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Press Release


London, 13 September 2010 - Increasing data centre demand and investment across western European markets, and the factors that restrict this growth form the background to a new report from BroadGroup - the third bi-annual European Data Centre Market.

Among the key findings of this new report BroadGroup has identified close to 20million ft2 of third party data centre space in 17 Western Europe markets (excluding internal usage and outsourcing services). The UK and German markets are tied in terms of country importance, which in both cases is around 20%.

BroadGroup predicts that third party space is growing at around 14% per annum but believes this figure could be much higher if some major wholesale builds can both gain funding and attract large corporate customers.

Revenue growth is at a higher rate of around 17% reflecting some upselling and price increases in the market. The report suggests that cloud computing, rather than being a threat to third party data centres will create additional demand. A further dimension to the capacity for growth is that around 85% of Western European data centre usage continues to remain in-house although it will only slowly decline over the next few years.

The report reveals that other more fundamental shifts are occurring in the data centre market as providers pursue new market segments, adapt new business models, and enter multiple markets. The trend is transformative as new segments emerge such as 'wholesale lite' (a hybrid between a large co-location and small wholesale deal).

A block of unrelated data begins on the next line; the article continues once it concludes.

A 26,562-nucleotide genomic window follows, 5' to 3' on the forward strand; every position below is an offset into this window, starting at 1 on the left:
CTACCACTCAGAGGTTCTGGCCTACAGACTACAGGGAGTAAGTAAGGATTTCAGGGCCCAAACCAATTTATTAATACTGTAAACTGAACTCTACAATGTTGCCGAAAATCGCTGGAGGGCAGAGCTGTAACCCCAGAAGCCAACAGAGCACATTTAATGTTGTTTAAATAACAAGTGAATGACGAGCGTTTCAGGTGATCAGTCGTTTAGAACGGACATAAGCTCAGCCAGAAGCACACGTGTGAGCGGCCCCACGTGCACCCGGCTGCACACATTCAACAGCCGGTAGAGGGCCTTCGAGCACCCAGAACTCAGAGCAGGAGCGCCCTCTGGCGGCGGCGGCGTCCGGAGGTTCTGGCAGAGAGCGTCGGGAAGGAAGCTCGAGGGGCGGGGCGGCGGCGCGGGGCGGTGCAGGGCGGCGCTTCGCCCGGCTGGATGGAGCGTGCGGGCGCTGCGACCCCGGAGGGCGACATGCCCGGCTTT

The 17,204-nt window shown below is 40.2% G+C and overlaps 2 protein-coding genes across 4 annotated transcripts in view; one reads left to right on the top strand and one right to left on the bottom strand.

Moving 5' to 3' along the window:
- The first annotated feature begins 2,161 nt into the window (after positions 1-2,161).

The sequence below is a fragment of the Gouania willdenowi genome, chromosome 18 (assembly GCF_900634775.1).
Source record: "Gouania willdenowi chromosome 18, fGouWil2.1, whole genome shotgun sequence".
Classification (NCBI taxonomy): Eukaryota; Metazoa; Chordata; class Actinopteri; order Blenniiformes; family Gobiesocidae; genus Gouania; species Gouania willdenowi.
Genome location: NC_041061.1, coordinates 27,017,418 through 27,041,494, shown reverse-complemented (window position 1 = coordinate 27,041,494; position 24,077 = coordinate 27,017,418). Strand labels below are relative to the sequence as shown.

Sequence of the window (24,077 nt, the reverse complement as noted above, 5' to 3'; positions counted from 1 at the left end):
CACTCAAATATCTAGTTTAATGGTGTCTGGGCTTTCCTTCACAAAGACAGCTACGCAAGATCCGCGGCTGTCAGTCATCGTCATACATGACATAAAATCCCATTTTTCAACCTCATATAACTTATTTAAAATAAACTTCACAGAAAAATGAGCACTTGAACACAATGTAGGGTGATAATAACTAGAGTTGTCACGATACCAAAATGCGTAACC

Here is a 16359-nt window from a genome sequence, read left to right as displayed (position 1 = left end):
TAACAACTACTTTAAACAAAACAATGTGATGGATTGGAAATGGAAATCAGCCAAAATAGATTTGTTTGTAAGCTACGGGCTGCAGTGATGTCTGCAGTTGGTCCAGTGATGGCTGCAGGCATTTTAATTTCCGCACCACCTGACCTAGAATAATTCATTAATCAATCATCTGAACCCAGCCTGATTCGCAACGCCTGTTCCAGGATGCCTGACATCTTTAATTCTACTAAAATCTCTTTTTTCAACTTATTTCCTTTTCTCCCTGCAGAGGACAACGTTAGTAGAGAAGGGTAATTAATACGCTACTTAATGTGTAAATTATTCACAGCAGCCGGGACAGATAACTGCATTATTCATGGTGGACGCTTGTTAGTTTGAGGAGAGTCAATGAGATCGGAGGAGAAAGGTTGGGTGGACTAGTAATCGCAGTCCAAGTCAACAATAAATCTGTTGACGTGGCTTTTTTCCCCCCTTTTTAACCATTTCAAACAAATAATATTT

Against this background, the report deals robustly with a SWOT analysis of the key pan-European players, and in particular the potential threats they could confront. Data centres in Europe as in other regions, have also assumed an international importance as large enterprises seek locations for new facilities to support the globalization of their businesses.

'This report reveals that there are continued opportunities for strong players in the data centre market in Europe, but it varies widely by country and competitor,' commented Steve Wallage, managing director of BroadGroup Consulting and the report author. 'Demand remains strong and pricing will continue to rise, but there are concerns around environmental legislation and how that will impact costs.'

Key cities across the 17 countries covered in the report remain the principal location for data centre activities. London for example, represents more than 80% of all UK third party space. Each country is profiled in the report with a commentary and metrics on key players.

For the future, the report provides a broader picture of whether future demand will be in-house or outsourced, and in particular whether third party data centres have the skills and economies of scale to manage environmental factors much more successfully. Forecasts for space by data centre market segment (Carrier owned, Wholesale, Managed Services and Colocation) are provided through to 2013.


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